For a local artist, this story is a memorable calling card: When Andrew “Drew” White, a native of Pittsburgh, moved here from the D.C. area in 1990, he had the honor of having one of his creations censored at a show – at the Edge, a former downtown dance club that was the center of cool. White says the sculpture was “a human form with a baby coming out of its abdomen, and the head rotated, and it played a lullaby.” During a rave, the clients were freaking out about the piece.
“If I remember correctly `the rave promoter` said, ‘Wow, that’s just too heavy,’” White says. They ended up throwing a blanket over it.
The Edge is gone; White is still here.
And he’s got a lot going on. So does Brigan Gresh, his girlfriend of 14 years and an artist in her own right. They’re partners in many creative pursuits, and their give-and-take, back-and-forth is nicely illustrated by the fact that as his show Stuffed closes Thursday, July 3, at Stardust Video and Coffee, hers, Aftermath, opens just two days later at Pound Gallery at CityArts Factory and continues through the end of the month. And on Aug. 2, White’s next solo show opens at Pound.
“We keep each other inspired,” but not in a competitive sense, says Gresh. The multimedia artist’s upcoming Aftermath exhibit reflects the impact that life events have upon us – “the sensations that remain when something has left a mark,” she writes in a website description of the show. The couple’s experience of Gresh’s mother passing away and Gresh’s own experiences as a birthing doula – accustomed to seeing life come into the world and then watching it pass out of it – has been largely influential on her work.
“We’re not just on the same track,” White says. “We’re on the same train.” In fact, the works of art in White’s Stuffed grew out of an installation the couple did together called Stalking Mother Goose, in which justice is sought by that childhood icon’s put-upon characters.
There are a lot of ways you could know Drew White – as the owner of the company Lot 1433, as a designer of furniture and work spaces, as a curator/facilitator for the Orlando arts community. I’ve just met him as a painter, a painter whose show Stuffed I was instantly smitten with because it seemed … to put adorable things in peril.
Take the bunny, for example, a small, lonesome, hopeful figure on a vast, dark canvas. White’s use of that negative space means you don’t even know what danger he’s facing or if it is danger at all.
“You don’t know if they’re the ones responsible for the apocalypse,” White says of his Stuffed creatures. Some of them have “a look in their eye that’s like ‘I’m watching this because I did it.’”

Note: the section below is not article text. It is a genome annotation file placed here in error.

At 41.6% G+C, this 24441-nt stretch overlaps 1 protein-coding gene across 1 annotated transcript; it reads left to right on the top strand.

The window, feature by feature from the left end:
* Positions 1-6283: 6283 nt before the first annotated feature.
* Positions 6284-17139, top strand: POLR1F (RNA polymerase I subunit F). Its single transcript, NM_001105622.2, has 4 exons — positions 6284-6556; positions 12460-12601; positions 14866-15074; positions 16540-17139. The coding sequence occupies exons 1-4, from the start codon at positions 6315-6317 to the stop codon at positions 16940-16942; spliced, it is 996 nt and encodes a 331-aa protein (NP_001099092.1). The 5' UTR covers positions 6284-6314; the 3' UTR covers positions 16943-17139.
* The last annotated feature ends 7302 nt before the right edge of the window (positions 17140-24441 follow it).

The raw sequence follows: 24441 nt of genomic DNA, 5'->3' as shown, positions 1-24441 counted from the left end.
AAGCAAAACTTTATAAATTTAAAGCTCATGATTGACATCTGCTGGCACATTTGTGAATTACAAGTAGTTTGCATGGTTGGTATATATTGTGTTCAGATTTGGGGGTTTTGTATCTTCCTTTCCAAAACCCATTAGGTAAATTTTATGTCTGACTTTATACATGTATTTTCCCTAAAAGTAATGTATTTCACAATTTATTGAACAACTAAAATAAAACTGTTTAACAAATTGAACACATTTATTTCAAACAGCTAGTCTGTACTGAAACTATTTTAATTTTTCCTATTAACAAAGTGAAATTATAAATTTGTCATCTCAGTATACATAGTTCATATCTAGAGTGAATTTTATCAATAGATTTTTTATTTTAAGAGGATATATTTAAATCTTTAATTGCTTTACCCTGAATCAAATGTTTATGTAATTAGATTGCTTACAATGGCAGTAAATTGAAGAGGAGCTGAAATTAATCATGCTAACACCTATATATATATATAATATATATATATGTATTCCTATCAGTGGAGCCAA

White’s ability to draw others in, to engage, is a positive trait for a curator. He’s in his second year in that office for Stardust, has just been hired as curator for Pound and guest-curates at Bay Two. (He is organizing another exhibit at Bay Two to open July 12 and hopes to have 20 participating artists.)
It’s lucky timing that White and Gresh are both enjoying solo shows this summer at the places White curates; those dates were set up well in advance of his hiring at Pound. “We usually do solo shows once a year … and now, this year, it’s even less,” White says.
“I really like to open up a lot of experiences for other artists, especially artists that don’t know how to do it for themselves,” he says. “You’re spilling yourself for people to see, you’re opening yourself up and trying to sell it,” and some artists take it hard when those sales don’t happen. “Patience is key,” he says. It takes a lot of commitment.
As Orlando’s art scene has grown more competitive over the last few years, he’s developed some practical advice for emerging artists who want the public eye. “`They should have` a digital portfolio at least, some quality photos, some sort of a polished bio or résumé. Even if you don’t have experience showing, you should still put something together that shows you’re professional and let the work speak for itself.”
In addition to their myriad projects, White and Gresh recently finished supplying the art for a restaurant in Chicago, an upscale churrascaria called Zed451 that is soon to open an outlet on I-Drive.
And they are working on a film together. Both were scenic artists for From the Earth to the Moon (1998) and The Blair Witch Project (1999), and White art-directed Sydney White (2007). I ask him if there’s a dream film he’d like to work on. His eyes widen with the idea.
“I would love to write and direct an epic, apocalyptic, huge, grandiose, massive, end-of-the-universe thing,” he says, if he had the budget.
“Like The Lord of the Rings?” I kid.
“Oh yeah, it’d be bigger than that,” he says.
And why not? Just like that bunny, White might be responsible for a very entertaining firstname.lastname@example.org
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